Going back to the US strategy, Pakistan has been projected as a US strategic ally. We do have a good natural resource base but hardly so potential as to attract special US attention. The non-development of this resource base is plotted by the domestic vested interests rather than any conscious and compelling US effort. US is more interested in us as a second tier broker of its interests in the region. This places us in an excellent position to write our own economic history that would be least subject to US intervention, if we could manage the debt option professionally and skillfully.

Unfortunately it's not going to happen unless we do away with the feudal lords by eliminating them from our social and political ambience.

A thorough scrutiny of debt history will bring to books those wealthy and influential families who have misused the debts by siphoning them off to their foreign bank accounts instead of utilizing them for public sector programs. Stashing away of nation's wealth by the few suits the US, and therefore it is not going to help the country as a whole.

Public & Publicly Guaranteed
Medium & Long term Public Debt
Paris Club 12,785 12,694 13,928 13,998 14,663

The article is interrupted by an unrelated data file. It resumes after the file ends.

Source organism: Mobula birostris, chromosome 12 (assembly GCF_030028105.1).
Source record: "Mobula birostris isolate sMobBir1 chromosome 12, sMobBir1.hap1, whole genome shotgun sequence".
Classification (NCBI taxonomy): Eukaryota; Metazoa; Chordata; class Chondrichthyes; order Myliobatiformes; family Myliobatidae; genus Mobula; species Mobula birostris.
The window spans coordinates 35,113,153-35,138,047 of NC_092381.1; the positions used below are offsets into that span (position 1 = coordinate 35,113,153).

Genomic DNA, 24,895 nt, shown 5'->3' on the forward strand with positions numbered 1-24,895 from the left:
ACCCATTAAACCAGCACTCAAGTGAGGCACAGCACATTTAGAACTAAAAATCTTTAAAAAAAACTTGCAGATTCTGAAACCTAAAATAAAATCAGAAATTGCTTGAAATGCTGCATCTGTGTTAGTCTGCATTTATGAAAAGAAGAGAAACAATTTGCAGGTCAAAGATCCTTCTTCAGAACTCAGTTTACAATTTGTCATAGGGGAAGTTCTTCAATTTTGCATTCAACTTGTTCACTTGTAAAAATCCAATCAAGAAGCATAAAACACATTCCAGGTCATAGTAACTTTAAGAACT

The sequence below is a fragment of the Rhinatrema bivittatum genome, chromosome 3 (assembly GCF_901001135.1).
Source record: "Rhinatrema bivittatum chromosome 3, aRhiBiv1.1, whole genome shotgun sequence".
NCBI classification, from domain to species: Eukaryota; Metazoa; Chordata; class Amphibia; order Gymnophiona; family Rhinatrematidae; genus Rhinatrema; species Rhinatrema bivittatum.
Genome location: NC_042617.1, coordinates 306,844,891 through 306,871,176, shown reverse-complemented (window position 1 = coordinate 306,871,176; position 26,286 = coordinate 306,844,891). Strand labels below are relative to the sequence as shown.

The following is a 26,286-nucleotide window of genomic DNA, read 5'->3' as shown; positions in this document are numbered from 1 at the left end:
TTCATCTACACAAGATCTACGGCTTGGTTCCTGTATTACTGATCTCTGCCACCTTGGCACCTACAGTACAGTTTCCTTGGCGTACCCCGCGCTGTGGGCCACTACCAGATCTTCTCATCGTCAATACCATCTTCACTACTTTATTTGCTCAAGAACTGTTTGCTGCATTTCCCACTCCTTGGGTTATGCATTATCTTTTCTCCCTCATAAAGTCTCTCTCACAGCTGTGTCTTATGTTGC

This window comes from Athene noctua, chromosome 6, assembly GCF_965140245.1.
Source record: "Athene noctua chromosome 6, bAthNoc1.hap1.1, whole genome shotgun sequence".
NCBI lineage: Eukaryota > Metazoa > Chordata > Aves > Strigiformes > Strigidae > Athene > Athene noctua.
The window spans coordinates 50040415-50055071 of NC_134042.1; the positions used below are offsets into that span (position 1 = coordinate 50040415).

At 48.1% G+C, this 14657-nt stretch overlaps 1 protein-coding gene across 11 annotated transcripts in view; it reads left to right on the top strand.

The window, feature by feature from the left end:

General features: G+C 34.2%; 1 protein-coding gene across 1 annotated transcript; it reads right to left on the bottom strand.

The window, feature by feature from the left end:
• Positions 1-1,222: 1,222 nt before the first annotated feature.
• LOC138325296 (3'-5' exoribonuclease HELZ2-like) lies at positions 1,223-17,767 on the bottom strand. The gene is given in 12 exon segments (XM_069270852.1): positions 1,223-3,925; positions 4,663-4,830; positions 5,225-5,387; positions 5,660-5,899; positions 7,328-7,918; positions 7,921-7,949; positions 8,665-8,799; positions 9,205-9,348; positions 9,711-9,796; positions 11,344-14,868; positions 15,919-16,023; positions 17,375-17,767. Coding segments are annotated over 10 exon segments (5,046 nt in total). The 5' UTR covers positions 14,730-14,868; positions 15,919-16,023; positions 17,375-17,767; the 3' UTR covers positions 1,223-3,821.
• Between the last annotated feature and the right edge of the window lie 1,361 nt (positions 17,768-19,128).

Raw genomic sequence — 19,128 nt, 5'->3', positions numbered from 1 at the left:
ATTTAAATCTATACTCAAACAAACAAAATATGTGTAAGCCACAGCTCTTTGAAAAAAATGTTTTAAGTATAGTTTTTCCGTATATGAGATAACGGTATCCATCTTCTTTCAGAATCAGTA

Multilateral 16,631 18,532 21,451 23,001 24,040
Euro Sukuk/Global Bonds 1,900 2,650 2,650 2,150 2,150
Others 1,033 1,209 1,305 2,310 2,315
Short Term Public Debt 169 25 713 652 589
A. Total Public Debt 32,518 35,110 40,047 42,111 43,757
B. Total Publicly Guaranteed Debt 295 239 196 156 140
1.Total Public/Publicly Guaranteed Debt; A+B 32,813 35,349 40,243 42,267 43,897
2. Banks debts - - - - 226
3. Private Non-Guaranteed debts 1,585 2,002 2,612 3,207 3,092
4.Private Non-Guaranteed Bonds - 250 275 137 137
5. IMF 1,491 1,407 1,337 5,148 6,442
6. Total (1+2+3+4+5) 35,889 39,008 44,467 50,759 53,794

Since June 08, total external debts have increased by 21 percent within a period of 15 months. According to an IMF estimate, Pakistan's external debt is likely to increase to $57.1 billion by the end of the current fiscal and to $64 billion by the end of the next fiscal. By 2015-16, the external debt is estimated to rise to $73 billion. The debt to GDP ratio is estimated to remain around 35 percent which is anyway more than the average for developing economies. The rise of external debts has been triggered by the drying up of foreign investment, massive domestic dollar outflows in the wake of political uncertainty and shrinkage in export receipts. The sustained and perked up inflow of workers' remittances has kept the economy somewhat buoyant. With the subsequent disbursement of IMF tranches, the total external debt is going to be much higher that what is shown in the table. In domestic currency terms at current value, the external debt stands at Rs.4.6 trillion. This figure when added to the domestic debt figure of Rs.4.3 trillion kisses the horrendous nine trillion rupees.

Every one of us in individual capacity owes a debt of Rs.54,500. How much of the total national debt has been spent on country projects of real economic worth and how much of it has found its way to Swiss banks is a hundred billion dollar question.